Ashworth v. R. – TCC: Taxpayer paid down husband’s corporate line of credit thus providing consideration for transfer of husband’s share of home to her – Subsection 160(1)

Ashworth v. R. – TCC:  Taxpayer paid down husband’s corporate line of credit thus providing consideration for transfer of husband’s share of home to her – Subsection 160(1)

Ashworth v. The Queen (April 19, 2018 – 2018 TCC 76, Graham J.).

Précis:   Ms. Ashworth’s husband transferred his half of the family home to her at a time when he had outstanding tax liability.  The Crown agreed that Ms. Ashworth had provided consideration in the form of assuming 50% of the mortgage on the property.  The issue was whether paying down the line of credit of her husband’s corporation was also consideration.  The Crown argued that since she was a signatory on that line of credit only 50% (i.e., her husband’s share) was consideration for the transfer of the home.  The Tax Court rejected the Crown’s position and allowed the appeal except to the extent of $6,730 (relating to some credit card transactions).  There was no order as to costs.

Decision:   This is a very pithy decision that was issued from the Bench:

[9]  Given the choice between the Respondent's characterization of what happened and Ms. Ashworth's characterization, it is clear to me what must have happened. Ms. Ashworth knew that the company was in financial trouble. She also knew that Mr. Ashworth was in financial trouble. The whole point of the transaction was to protect the house from that trouble. The only way for Ms. Ashworth to do that would be to ensure that she paid fair market value for the house and ensure that the collateral mortgage was discharged. She could achieve those goals by paying Mr. Ashworth the $103,904 as partial consideration for the purchase and insisting that he use the funds to pay off the line of credit and discharge the collateral mortgage.

[10]  The Respondent would have me believe that Ms. Ashworth instead chose to fail to pay Mr. Ashworth an appropriate purchase price and then borrowed money from Scotiabank on her own to lend to the company to pay off the collateral mortgage. What possible reason could she have for choosing the second alternative? Why would she possibly want to be both a party to a fraudulent conveyance and at the same time make a loan to a company that had no hope of repaying it? She gains nothing from this second alternative. She exposes herself to fraudulent conveyance issues and section 160 issues and, in return, gets nothing but a worthless loan receivable. Given the choice between two conceivable transactions that both fit the documentary evidence, I prefer the one that makes logical sense to have been implemented.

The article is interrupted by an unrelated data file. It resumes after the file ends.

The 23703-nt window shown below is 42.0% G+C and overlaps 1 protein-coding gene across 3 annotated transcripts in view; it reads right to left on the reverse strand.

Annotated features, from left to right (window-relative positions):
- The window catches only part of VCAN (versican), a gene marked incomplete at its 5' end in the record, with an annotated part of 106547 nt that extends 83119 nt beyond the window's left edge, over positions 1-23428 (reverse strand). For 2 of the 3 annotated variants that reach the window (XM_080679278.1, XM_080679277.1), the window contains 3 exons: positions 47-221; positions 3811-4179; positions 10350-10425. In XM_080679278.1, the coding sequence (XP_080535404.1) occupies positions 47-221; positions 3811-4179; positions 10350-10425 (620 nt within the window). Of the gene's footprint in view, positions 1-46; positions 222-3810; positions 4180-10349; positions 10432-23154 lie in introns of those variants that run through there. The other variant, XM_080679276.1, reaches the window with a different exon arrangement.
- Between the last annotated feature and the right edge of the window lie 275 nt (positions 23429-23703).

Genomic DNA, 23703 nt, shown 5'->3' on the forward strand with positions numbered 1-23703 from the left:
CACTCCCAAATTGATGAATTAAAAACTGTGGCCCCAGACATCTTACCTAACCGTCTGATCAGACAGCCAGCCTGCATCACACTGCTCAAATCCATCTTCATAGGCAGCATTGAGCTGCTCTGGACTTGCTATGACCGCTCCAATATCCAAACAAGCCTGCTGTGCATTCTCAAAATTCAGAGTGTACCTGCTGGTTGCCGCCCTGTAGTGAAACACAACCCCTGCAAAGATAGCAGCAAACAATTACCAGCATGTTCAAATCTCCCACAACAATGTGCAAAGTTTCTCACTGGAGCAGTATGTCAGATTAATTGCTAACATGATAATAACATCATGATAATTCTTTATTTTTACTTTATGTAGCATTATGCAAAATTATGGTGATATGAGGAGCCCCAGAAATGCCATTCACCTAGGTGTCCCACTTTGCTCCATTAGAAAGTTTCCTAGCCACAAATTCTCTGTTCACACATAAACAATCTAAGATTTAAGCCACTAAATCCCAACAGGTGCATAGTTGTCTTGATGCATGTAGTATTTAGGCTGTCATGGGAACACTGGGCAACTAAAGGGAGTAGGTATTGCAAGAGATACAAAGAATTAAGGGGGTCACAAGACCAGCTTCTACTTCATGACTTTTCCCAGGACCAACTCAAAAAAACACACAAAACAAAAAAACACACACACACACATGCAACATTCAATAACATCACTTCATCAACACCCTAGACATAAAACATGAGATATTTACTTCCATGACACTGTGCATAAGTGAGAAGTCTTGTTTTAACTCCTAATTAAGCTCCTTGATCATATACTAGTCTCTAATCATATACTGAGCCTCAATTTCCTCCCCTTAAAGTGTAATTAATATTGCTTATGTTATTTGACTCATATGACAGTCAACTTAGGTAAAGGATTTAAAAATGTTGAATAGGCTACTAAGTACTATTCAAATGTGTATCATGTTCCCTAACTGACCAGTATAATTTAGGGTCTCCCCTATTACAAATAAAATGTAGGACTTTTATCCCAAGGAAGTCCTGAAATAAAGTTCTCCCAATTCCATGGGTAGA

[11]  The transaction was completed after Mr. Ashworth consulted with both a bankruptcy trustee and a lawyer. He testified that he accepted the plan proposed by the trustee and then the lawyer executed it.

[12]  The theory put forward by the Respondent amounts to Mr. Ashworth having committed a fraudulent conveyance. It seems unlikely to me that the bankruptcy trustee would have advised him to commit such an offence or that a lawyer would knowingly have participated in such a plan. It seems far more likely that the plan proposed and implemented is the one described by Mr. Ashworth, a plan specifically designed not to be a fraudulent conveyance.

[13]  The key to my conclusion is the fact that I view the collateral mortgage as being security that Ms. Ashworth granted for the purpose of helping her husband. Ms. Ashworth was not a shareholder of the company. Mr. Ashworth was the sole shareholder. Thus, the security granted would have been for his benefit, not hers. It may have indirectly had the benefit or the potential to increase the family's wealth, but it was nonetheless his investment. Had the company defaulted on the line of credit and had TD Bank then realized on the collateral mortgage, I find that while the bank could have legally seized Ms. Ashworth's interest in the home, as between Mr. Ashworth and Ms. Ashworth, the seizure would have come from his share of the equity as security had been granted for his benefit.

[14]  This is not a theoretical allocation of the debt between Ms. Ashworth and Mr. Ashworth. There was sufficient equity in the home at the time of the transaction that this allocation would have been possible. My view of the transaction may have been very different if there had been insufficient equity for Mr. Ashworth to have assumed all of the obligation. In that situation, the portion that could not have been assumed would clearly have been Ms. Ashworth's debt.

Although this was a general procedure appeal there was no order as to costs.